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NOTE TO EDITORSJune 20, 1997
BOOMERANG NEBULA BOASTS THE COOLEST SPOT IN THE UNIVERSE
Dr. Raghvendra Sahai of NASA's Jet Propulsion Laboratory,
Pasadena, CA, is available for interviews about the new discovery
of the coldest region in the universe. The cold region, found
some 5,000 light years from Earth in the Boomerang Nebula, has a
temperature of about 1 Kelvin, or minus 458 degrees Fahrenheit.
It represents the outer regions of a cold wind being blown by a
"The Boomerang is a cloud of dust and gas being spewed out
from an old star while its core collapses inward and becomes a
white dwarf, a star which has used up its nuclear fuel,"
according to Sahai, who co-discovered the cold region. "The
Boomerang Nebula is like a cosmic refrigerator, in which
expanding gas cools very efficiently down to the very chilly
temperatures we have found."
Sahai, had predicted the existence of such cold regions in a
paper published in the Astrophysical Journal in 1990. He made
the discovery along with Lars-Ake Nyman of the European Southern
Observatory and Onsala Space Observatory, Sweden, after several
observations between August and October of 1995. The work was
done on a radio telescope at La Silla, Chile, by comparing
signals received from carbon monoxide in the Boomerang Nebula
with signals from cosmic microwave background radiation which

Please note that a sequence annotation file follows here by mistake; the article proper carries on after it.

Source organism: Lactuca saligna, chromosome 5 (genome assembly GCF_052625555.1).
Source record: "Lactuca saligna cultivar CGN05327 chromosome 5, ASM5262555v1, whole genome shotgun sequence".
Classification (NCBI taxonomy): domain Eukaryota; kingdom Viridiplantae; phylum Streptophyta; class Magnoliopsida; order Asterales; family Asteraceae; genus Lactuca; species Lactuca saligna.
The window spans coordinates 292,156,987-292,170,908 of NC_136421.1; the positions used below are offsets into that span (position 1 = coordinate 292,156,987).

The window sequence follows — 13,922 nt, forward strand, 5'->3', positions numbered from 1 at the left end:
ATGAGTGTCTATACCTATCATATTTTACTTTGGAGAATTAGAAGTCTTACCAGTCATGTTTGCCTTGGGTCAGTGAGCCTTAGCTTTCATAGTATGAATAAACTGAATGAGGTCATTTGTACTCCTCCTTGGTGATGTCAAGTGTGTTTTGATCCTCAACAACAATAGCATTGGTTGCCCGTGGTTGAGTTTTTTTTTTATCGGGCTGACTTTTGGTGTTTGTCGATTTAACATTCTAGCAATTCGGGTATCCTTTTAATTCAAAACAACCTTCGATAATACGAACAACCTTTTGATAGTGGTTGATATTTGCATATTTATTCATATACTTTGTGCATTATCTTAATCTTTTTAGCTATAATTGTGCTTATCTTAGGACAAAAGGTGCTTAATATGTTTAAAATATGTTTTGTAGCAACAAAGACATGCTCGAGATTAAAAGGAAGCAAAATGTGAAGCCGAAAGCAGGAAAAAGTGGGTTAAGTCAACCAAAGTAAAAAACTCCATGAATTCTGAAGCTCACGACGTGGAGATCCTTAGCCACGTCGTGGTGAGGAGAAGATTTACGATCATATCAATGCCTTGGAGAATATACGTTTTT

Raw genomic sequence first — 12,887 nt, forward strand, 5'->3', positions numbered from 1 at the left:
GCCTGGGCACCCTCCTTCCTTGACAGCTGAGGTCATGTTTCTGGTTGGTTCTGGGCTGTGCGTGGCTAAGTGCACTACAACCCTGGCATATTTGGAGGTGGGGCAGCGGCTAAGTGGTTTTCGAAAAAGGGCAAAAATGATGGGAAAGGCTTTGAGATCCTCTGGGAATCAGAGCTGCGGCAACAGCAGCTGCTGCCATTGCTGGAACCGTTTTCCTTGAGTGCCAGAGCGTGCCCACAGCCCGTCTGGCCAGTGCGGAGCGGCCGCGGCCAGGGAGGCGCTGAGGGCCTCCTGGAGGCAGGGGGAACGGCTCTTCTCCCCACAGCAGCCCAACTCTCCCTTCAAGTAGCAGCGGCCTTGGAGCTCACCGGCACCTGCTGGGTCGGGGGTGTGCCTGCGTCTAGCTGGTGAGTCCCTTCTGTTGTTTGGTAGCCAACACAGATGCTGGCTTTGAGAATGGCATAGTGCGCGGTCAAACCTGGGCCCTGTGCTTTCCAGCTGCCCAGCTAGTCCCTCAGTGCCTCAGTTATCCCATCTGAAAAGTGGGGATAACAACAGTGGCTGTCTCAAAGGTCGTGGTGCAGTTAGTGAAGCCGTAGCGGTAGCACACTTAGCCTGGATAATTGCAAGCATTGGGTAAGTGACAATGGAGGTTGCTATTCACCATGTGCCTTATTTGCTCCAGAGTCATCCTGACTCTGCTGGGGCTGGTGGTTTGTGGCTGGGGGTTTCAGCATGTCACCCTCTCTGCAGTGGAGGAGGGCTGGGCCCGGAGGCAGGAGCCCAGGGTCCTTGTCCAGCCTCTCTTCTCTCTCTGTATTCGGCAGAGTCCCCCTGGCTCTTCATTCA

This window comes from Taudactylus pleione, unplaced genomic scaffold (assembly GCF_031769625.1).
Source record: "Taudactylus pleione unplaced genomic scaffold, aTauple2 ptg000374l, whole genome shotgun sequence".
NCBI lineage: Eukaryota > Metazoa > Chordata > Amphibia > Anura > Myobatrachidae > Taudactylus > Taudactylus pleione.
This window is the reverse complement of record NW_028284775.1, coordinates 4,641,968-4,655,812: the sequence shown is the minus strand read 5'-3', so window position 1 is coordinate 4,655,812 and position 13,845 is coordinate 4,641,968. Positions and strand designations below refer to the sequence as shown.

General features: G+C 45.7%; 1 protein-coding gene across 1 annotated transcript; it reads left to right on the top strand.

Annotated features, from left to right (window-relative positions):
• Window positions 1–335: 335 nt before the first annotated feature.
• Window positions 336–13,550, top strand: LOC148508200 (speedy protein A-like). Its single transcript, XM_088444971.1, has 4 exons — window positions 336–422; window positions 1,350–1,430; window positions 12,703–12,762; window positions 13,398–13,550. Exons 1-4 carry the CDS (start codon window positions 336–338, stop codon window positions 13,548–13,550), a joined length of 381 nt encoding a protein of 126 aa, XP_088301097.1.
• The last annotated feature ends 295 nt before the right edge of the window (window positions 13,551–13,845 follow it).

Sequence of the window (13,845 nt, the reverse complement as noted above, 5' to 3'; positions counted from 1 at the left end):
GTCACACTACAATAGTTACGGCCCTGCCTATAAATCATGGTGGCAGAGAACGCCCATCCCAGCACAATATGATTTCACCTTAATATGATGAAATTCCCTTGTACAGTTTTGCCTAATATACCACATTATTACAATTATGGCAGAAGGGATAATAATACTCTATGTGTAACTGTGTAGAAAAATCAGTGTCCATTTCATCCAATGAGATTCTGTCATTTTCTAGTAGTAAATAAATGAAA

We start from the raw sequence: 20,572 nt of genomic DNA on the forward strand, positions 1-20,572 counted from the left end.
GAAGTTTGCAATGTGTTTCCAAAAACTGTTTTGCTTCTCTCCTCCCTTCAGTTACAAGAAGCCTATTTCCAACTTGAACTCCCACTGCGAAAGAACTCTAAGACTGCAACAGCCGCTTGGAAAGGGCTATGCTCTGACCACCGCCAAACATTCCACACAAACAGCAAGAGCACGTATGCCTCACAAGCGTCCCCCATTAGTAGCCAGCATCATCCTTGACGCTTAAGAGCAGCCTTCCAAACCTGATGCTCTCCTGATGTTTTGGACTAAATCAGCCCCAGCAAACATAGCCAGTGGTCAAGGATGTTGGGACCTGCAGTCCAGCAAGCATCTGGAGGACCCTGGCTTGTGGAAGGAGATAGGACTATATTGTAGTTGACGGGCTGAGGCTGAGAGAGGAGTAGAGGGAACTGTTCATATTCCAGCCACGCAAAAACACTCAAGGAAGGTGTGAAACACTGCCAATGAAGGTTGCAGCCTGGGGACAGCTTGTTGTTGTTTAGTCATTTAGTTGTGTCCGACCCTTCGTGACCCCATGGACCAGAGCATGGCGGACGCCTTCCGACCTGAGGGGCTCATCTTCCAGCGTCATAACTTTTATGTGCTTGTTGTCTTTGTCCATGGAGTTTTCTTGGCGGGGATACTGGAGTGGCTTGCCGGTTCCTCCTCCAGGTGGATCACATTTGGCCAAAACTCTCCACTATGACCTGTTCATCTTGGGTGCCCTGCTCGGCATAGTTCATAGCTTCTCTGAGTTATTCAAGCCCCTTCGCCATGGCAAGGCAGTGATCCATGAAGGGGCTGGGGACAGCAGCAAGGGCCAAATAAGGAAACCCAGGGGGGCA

pervades the whole universe. They discovered the cold region was
absorbing some of that background radiation. The results have
been submitted to Astrophysical Journal Letters.
Sahai believes the Boomerang Nebula is even colder than most
other expanding nebulae because it is losing its mass about 100
times faster than other similar dying stars and 100 billion times
faster than Earth's Sun. The nebula's dying star may represent
our Sun's fate in 10 billion years, when it exhausts its nuclear
fuel and becomes a white dwarf.
"Dying stars, like the one which produced the Boomerang
Nebula, play a vital role in creating solar systems like ours,"
said Sahai. As these stars die, they synthesize and scatter
elements like carbon and nitrogen and dust particles which sow
the seeds for the birth of new suns, planets and life."
[Note to Editors: A still image of the Boomerang Nebula is
available by calling the JPL Public Information Office.]